How health care economics teams communicate with payers (and other healthcare entities)

Rayellen Kishbach's picture

In January 2017, the FDA released draft guidance specifying the nature of communications between manufacturers and payers: The first draft guidance, entitled “Drug and Device Manufacturer Communications with Payers, Formulary Committees, and Similar Entities--Questions and Answers,” provides answers to common questions regarding communications of health care economic information (HCEI) about their approved prescription drugs to payers.

The draft guidance also addresses common questions relating to firms’ dissemination of information about investigational drugs and devices to payers before FDA approval or clearance of such products. This will help ensure that payers have information needed to make informed drug selection, formulary management, or coverage and reimbursement decisions and to help ensure that the information is not false or misleading (Notice, 82 FR 6568, January 19, 2017). For purposes of the draft guidance, the term “payors” collectively refers to payers, formulary committees, or other similar entities with knowledge and expertise in the area of health care economic analysis that are responsible for making drug selection, formulary management, or coverage and reimbursement decisions on a population basis regarding drugs or devices for health care organizations, which may include entities such as integrated health care delivery networks, hospitals, and hospital systems.

The timing of your communication matters as well. Industry expert Patty Telgener of Emerson Consulting and Canary Insights notes that “Payers do not typically take HCEI under consideration until after they review clinical data that can show improvement in clinical outcomes.” This underscores the importance of having up to date, accurate and comprehensive information about coding, billing, coverage, and regulatory requirements.

The Big Picture

For life science product manufacturers, the successful and ongoing sales and distribution of US FDA cleared devices depends on your understanding and meeting of compliance requirements and reporting—especially for reimbursement and payment. These are critical for any business to accelerate product adoption and maintenance of strong revenue streams. Do you have a clear understanding of how your medical product is reimbursed, and are you effectively communicating with payers and providers about the benefits of your product?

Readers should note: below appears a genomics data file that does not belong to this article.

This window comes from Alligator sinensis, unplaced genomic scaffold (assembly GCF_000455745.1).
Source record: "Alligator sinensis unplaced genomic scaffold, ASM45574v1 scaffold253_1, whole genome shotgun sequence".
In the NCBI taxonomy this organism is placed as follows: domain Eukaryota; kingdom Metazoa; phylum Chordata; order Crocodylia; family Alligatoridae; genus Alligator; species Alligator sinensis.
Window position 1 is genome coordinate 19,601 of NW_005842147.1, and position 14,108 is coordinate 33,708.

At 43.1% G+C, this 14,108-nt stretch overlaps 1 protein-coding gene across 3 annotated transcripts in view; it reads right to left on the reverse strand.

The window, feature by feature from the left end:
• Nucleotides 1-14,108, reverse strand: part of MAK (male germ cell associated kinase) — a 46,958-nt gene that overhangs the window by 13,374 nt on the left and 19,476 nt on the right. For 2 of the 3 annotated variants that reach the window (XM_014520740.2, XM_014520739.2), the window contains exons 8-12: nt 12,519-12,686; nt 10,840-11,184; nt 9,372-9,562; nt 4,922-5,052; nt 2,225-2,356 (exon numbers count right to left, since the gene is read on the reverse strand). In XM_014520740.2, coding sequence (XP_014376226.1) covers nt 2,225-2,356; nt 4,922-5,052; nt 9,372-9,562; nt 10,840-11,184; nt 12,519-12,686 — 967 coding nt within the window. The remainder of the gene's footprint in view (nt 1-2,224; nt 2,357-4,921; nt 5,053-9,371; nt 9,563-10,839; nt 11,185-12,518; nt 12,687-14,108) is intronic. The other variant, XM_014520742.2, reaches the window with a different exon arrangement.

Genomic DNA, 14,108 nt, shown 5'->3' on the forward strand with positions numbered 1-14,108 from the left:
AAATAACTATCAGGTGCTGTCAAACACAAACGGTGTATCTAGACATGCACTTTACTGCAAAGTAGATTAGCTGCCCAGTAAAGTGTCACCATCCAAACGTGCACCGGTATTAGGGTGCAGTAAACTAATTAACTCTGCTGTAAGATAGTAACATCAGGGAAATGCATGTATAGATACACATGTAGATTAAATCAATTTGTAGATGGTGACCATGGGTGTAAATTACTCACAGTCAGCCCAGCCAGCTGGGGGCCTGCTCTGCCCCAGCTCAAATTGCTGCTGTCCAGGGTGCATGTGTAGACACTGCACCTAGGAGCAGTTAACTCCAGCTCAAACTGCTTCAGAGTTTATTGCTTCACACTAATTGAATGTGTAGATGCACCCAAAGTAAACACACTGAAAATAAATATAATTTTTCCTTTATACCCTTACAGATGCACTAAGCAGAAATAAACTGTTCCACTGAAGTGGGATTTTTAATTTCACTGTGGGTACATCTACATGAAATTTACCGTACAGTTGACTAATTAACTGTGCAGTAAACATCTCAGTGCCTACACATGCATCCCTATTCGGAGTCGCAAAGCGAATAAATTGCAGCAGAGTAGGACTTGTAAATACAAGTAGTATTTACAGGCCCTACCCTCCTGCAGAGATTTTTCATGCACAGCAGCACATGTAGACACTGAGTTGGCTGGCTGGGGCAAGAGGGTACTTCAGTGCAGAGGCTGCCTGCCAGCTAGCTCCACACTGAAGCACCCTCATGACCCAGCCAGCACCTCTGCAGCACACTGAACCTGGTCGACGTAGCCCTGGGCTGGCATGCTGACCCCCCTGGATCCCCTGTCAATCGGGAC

The U.S. is a complex multi-payer system—how health care providers code, bill, and are reimbursed for drugs, biologics, tests, medical devices, and durable medical equipment is a harsh example of this complexity. Add the rapid changes occurring to the Medicare & Medicaid regulatory landscape, driving significant down-stream changes in coding and billing, and you’re left to unravel a lot of red tape to get to a reimbursement strategy.

We can help!

While the majority of changes occur annually, it is critical to keep abreast of coding, payment, coverage & regulatory issues relevant to your drug device and medical equipment product lines on an ongoing basis.

  • The Coding Suite provides life science reimbursement strategy teams with up-to-date coding, coverage, payment and regulatory updates, and can be customized to send you email alerts specific to your product lines. Track all national and state updates for Medicare and Medicaid in one simple tool.
  • Canary Insights extends this intelligence into the private payer space, with monitoring of hundreds of private payer sites and customizations based on your therapeutic landscape. Canary even includes a comprehensive payer directory and calendar so that you know when and who to contact.

Download the Life Sciences Reimbursement Strategy Trends white paper here: https://lrus.wolterskluwer.com/product-family/whitepapers/Complimentary-...